* America Movil takes operational control of Telekom Austria
* Sees Austria as base to increase European business
* Will invest 1 billion euros via rights issue
(Adds comment from biographer, analyst, background on Europe)
By Georgina Prodhan and Christine Murray
VIENNA/MEXICO CITY April 24 Mexican tycoon
Carlos Slim plans to use Telekom Austria as a base to
build up his presence in European telecoms after sealing a deal
with the Austrian state to take control of the company.
Slim's America Movil will invest up to 1
billion euros ($1.38 billion) in Telekom Austria via a rights
issue, on top of spending as much as $2 billion to buy out
minority shareholders in a mandatory public offer.
The deal represented the first successful acquisition for
Slim in Europe, where he has invested more than $4 billion in
the past two years, building stakes in Telekom Austria and Dutch
KPN, which subsequently rejected a full takeover offer.
Controlled by one of the world's richest people, America
Movil said it would spend the money from the rights issue on
acquisitions in new markets, infrastructure, research and
development, new products and services.
America Movil's Chief Financial Officer Carlos Garcia Moreno
said the company began looking for opportunities in other
regions two or three years ago and saw Telekom Austria as a
platform for expansion into central and eastern Europe (CEE).
"There came a point where we felt there was just not very
much more to be done in terms of expansion in the Americas,"
Garcia Moreno told a news conference in Vienna on Thursday.
Telekom Austria is in seven CEE countries outside Austria,
but has limited itself lately to modest acquisitions in markets
where it already operates. Garcia Moreno said the company will
consider purchases outside Telekom Austria's existing footprint.
Since Slim entered Europe in 2012, he has been linked to
other possible telecoms investments in countries including
Poland, Serbia, Turkey and Hungary. But America Movil has not
admitted any interest and has made no formal approaches.
Slim's biographer, Jose Martinez, said the tycoon was keen
to snap up whatever he could to establish himself in Europe.
"It's a way of compensating for the measures coming in
Mexico," Martinez said.
America Movil is facing increasing regulation and
competition in Latin America, especially in Mexico, where it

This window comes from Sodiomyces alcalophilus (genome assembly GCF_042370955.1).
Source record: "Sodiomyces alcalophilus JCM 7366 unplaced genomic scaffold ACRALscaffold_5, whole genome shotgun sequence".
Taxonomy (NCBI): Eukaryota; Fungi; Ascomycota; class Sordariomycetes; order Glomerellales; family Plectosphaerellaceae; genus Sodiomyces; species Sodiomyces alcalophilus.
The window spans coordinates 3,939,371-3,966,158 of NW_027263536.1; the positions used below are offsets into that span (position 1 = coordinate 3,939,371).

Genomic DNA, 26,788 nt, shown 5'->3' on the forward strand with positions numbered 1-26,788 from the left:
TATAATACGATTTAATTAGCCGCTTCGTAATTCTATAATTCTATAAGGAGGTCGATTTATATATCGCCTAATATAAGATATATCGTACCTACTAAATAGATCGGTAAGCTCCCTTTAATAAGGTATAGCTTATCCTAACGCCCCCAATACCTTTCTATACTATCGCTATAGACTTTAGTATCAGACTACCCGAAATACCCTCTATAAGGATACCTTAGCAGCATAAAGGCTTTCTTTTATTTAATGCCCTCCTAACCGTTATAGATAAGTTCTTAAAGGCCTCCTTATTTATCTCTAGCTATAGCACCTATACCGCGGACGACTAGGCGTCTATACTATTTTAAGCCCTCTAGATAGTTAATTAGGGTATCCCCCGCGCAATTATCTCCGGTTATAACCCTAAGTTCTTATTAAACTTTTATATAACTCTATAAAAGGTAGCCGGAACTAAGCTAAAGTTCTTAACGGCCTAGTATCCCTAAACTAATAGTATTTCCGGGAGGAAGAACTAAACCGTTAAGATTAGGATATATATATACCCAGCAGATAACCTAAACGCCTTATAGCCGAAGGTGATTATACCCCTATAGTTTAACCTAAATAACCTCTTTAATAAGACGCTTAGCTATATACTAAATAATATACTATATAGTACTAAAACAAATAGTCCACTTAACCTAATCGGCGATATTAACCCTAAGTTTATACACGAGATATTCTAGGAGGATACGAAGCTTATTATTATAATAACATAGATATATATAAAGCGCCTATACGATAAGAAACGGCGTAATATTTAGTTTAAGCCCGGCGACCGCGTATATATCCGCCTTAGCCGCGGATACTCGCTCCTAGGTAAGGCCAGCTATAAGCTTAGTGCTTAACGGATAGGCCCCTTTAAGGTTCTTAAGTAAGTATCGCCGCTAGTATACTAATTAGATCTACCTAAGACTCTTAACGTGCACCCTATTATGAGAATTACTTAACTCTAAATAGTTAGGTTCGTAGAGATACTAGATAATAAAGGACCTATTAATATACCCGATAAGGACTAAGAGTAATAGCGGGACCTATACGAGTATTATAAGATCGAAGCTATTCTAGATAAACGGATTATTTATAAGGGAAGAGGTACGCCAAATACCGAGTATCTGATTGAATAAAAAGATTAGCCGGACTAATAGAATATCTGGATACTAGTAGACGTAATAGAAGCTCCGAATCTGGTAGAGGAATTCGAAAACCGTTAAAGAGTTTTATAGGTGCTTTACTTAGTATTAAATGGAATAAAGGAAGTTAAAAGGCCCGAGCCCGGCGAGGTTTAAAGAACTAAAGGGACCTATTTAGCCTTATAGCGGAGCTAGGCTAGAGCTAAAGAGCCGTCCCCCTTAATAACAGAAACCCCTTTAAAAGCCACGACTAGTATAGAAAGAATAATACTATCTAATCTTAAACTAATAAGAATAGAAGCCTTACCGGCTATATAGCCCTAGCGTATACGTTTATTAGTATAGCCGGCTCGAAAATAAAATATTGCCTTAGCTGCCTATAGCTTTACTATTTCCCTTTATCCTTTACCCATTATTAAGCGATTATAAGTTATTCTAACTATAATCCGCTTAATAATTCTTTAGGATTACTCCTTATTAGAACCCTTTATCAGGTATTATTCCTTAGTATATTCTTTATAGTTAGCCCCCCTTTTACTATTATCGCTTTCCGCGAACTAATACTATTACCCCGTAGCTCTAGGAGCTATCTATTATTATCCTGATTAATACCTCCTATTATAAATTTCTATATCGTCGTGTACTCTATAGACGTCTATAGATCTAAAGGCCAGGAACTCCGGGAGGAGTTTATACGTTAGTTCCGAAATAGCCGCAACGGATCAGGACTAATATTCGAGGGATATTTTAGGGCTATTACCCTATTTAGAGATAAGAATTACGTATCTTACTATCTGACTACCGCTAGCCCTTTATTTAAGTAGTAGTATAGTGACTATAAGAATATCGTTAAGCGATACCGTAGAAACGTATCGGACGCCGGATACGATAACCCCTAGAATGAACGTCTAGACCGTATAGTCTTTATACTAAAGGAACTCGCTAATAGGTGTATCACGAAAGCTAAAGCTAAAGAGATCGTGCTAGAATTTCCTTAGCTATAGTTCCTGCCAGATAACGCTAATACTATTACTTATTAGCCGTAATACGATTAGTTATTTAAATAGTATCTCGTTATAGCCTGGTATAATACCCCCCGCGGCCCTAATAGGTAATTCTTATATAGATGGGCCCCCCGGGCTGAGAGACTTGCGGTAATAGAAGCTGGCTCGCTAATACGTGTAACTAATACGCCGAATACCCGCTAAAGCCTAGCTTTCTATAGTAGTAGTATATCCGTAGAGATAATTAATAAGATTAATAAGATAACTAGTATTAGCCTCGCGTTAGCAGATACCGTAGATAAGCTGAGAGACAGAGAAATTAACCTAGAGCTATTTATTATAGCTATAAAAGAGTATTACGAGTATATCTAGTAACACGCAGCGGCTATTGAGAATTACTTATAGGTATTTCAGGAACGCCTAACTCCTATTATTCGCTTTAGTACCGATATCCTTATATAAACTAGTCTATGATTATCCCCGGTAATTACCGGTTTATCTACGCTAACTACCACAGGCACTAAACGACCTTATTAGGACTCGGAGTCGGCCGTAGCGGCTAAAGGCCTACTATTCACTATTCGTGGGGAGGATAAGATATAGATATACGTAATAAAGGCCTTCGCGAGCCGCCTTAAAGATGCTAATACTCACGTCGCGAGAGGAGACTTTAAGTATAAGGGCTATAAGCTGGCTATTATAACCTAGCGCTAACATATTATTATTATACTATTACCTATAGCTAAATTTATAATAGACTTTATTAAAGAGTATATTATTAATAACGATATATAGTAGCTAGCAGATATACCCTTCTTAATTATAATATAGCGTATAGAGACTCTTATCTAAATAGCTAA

controls most of its home market. Its market capitalization of
$45.4 billion dwarfs Telekom Austria's $4.1 billion.
"Diversifying into tiny Telekom Austria is probably a good
financial investment but hardly enough to offset the more
general malaise," Bernstein telecoms analysts wrote in a note.
Shares in former state monopoly Telekom Austria jumped 6.7
percent to 7.10 euros after America Movil said it would offer
7.15 euros per share for the outstanding stock in an offering to
be made in the next few weeks. The Mexican firm does not have a
fixed target stake in Telekom Austria, Garcia Moreno said.
The shareholder deal signed late Wednesday night combines
Austrian state holding company OIAG's 28 percent of Telekom
Austria with Slim's 27 percent in a syndicate holding structure.
America Movil said it would fund the takeover offer with a
credit line set up for the purpose. OIAG will reduce its stake
to 25 percent plus one share in the rights issue.
Shares in America Movil fell by more than 1 percent in early
trading on the Mexican stock exchange before paring losses.
Under the 10-year agreement, Austrian interests would be
protected by giving OIAG veto rights as well as the appointment
of the CEO and chairman, keeping the company's headquarters in
Austria, and maintaining a Vienna stock market listing.
The agreement came after a turbulent meeting of the OIAG's
supervisory board that lacked a quorum for 12 hours because of a
boycott by labor representatives who criticized its lack of
explicit job guarantees.
"Everything, including the question of how much will be
invested in Austria and how ... will lie in the hands of a
private company that is exclusively focused on profit and is
based on another continent," Werner Muhm, the influential head
of Vienna's Chamber of Labour, said in a statement.
Thursday's news conference was the first time an America
Movil executive had appeared in public in Austria in the two
years since it first acquired a stake in Telekom Austria.
The shareholder agreement, which has not been published,
does not specify how the billion-euro proceeds from the rights
issue would be spent, according to people who have seen it.
Some analysts were concerned at the lack of a clear
statement of how the funds would be used.
"Proceeds could be used to fund a mix of deleveraging,
domestic fibre, and CEE acquisitions. Depending on the mix and
the targets, this could increase or diminish the value of the
company," wrote JP Morgan analyst Hannes Wittig.
Analysts said the offer looked generous, even at a modest 11
percent premium to the six-month moving average. They said it
valued Telekom Austria in line with its peers at about 6.1 times
earnings before interest, taxes, depreciation and amortization
despite its higher risks in CEE and relatively low cash flow.
Doubts persist about what America Movil's plans are.
"It's still not 100 percent clear what their intentions in
Europe are," said Ken Berlin, senior research analyst at Legal &
General Investment Management America in Chicago.
($1 = 0.7231 euros)
(Additional reporting by Angelika Gruber in Vienna and Elinor
Comlay and Dave Graham in Mexico City; Editing by Elaine
Hardcastle, Jeffrey Benkoe, Tom Brown and Cynthia Osterman)